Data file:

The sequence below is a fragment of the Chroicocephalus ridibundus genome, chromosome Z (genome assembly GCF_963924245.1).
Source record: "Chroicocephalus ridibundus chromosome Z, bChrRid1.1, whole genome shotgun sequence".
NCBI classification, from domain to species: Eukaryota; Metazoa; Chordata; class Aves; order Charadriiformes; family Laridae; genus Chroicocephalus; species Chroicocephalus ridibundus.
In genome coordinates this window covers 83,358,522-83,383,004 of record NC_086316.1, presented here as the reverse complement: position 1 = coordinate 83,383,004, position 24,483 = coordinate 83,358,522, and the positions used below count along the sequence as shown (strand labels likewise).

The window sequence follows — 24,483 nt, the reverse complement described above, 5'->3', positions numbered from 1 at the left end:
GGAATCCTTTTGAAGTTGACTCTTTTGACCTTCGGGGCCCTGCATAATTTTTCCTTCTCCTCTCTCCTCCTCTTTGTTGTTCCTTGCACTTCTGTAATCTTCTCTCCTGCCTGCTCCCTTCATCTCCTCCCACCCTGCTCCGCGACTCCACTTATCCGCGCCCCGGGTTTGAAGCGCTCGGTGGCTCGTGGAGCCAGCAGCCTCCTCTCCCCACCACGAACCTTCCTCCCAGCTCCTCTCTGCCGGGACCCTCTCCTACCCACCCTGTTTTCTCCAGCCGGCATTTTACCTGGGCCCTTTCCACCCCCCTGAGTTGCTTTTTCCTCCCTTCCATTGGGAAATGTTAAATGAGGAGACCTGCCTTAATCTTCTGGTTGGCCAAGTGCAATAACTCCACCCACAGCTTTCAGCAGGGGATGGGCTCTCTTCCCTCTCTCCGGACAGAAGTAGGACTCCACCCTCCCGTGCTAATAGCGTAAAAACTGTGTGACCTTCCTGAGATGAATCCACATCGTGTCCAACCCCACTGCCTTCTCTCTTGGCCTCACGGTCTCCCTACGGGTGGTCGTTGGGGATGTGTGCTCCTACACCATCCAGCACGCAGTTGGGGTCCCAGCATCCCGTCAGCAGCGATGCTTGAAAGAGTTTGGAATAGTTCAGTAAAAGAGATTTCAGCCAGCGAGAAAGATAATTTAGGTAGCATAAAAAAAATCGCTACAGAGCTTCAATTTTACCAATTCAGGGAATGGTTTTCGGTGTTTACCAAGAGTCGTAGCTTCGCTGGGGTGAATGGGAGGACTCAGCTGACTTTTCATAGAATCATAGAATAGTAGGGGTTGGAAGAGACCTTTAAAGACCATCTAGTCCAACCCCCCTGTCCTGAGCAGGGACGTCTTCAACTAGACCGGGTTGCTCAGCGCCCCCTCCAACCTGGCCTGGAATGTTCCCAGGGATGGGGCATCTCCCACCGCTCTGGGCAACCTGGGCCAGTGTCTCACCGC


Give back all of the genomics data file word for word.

The sequence below is a fragment of the Chroicocephalus ridibundus genome, chromosome Z (genome assembly GCF_963924245.1).
Source record: "Chroicocephalus ridibundus chromosome Z, bChrRid1.1, whole genome shotgun sequence".
NCBI classification, from domain to species: Eukaryota; Metazoa; Chordata; class Aves; order Charadriiformes; family Laridae; genus Chroicocephalus; species Chroicocephalus ridibundus.
In genome coordinates this window covers 83,358,522-83,383,004 of record NC_086316.1, presented here as the reverse complement: position 1 = coordinate 83,383,004, position 24,483 = coordinate 83,358,522, and the positions used below count along the sequence as shown (strand labels likewise).

The window sequence follows — 24,483 nt, the reverse complement described above, 5'->3', positions numbered from 1 at the left end:
GGAATCCTTTTGAAGTTGACTCTTTTGACCTTCGGGGCCCTGCATAATTTTTCCTTCTCCTCTCTCCTCCTCTTTGTTGTTCCTTGCACTTCTGTAATCTTCTCTCCTGCCTGCTCCCTTCATCTCCTCCCACCCTGCTCCGCGACTCCACTTATCCGCGCCCCGGGTTTGAAGCGCTCGGTGGCTCGTGGAGCCAGCAGCCTCCTCTCCCCACCACGAACCTTCCTCCCAGCTCCTCTCTGCCGGGACCCTCTCCTACCCACCCTGTTTTCTCCAGCCGGCATTTTACCTGGGCCCTTTCCACCCCCCTGAGTTGCTTTTTCCTCCCTTCCATTGGGAAATGTTAAATGAGGAGACCTGCCTTAATCTTCTGGTTGGCCAAGTGCAATAACTCCACCCACAGCTTTCAGCAGGGGATGGGCTCTCTTCCCTCTCTCCGGACAGAAGTAGGACTCCACCCTCCCGTGCTAATAGCGTAAAAACTGTGTGACCTTCCTGAGATGAATCCACATCGTGTCCAACCCCACTGCCTTCTCTCTTGGCCTCACGGTCTCCCTACGGGTGGTCGTTGGGGATGTGTGCTCCTACACCATCCAGCACGCAGTTGGGGTCCCAGCATCCCGTCAGCAGCGATGCTTGAAAGAGTTTGGAATAGTTCAGTAAAAGAGATTTCAGCCAGCGAGAAAGATAATTTAGGTAGCATAAAAAAAATCGCTACAGAGCTTCAATTTTACCAATTCAGGGAATGGTTTTCGGTGTTTACCAAGAGTCGTAGCTTCGCTGGGGTGAATGGGAGGACTCAGCTGACTTTTCATAGAATCATAGAATAGTAGGGGTTGGAAGAGACCTTTAAAGACCATCTAGTCCAACCCCCCTGTCCTGAGCAGGGACGTCTTCAACTAGACCGGGTTGCTCAGCGCCCCCTCCAACCTGGCCTGGAATGTTCCCAGGGATGGGGCATCTCCCACCGCTCTGGGCAACCTGGGCCAGTGTCTCACCGC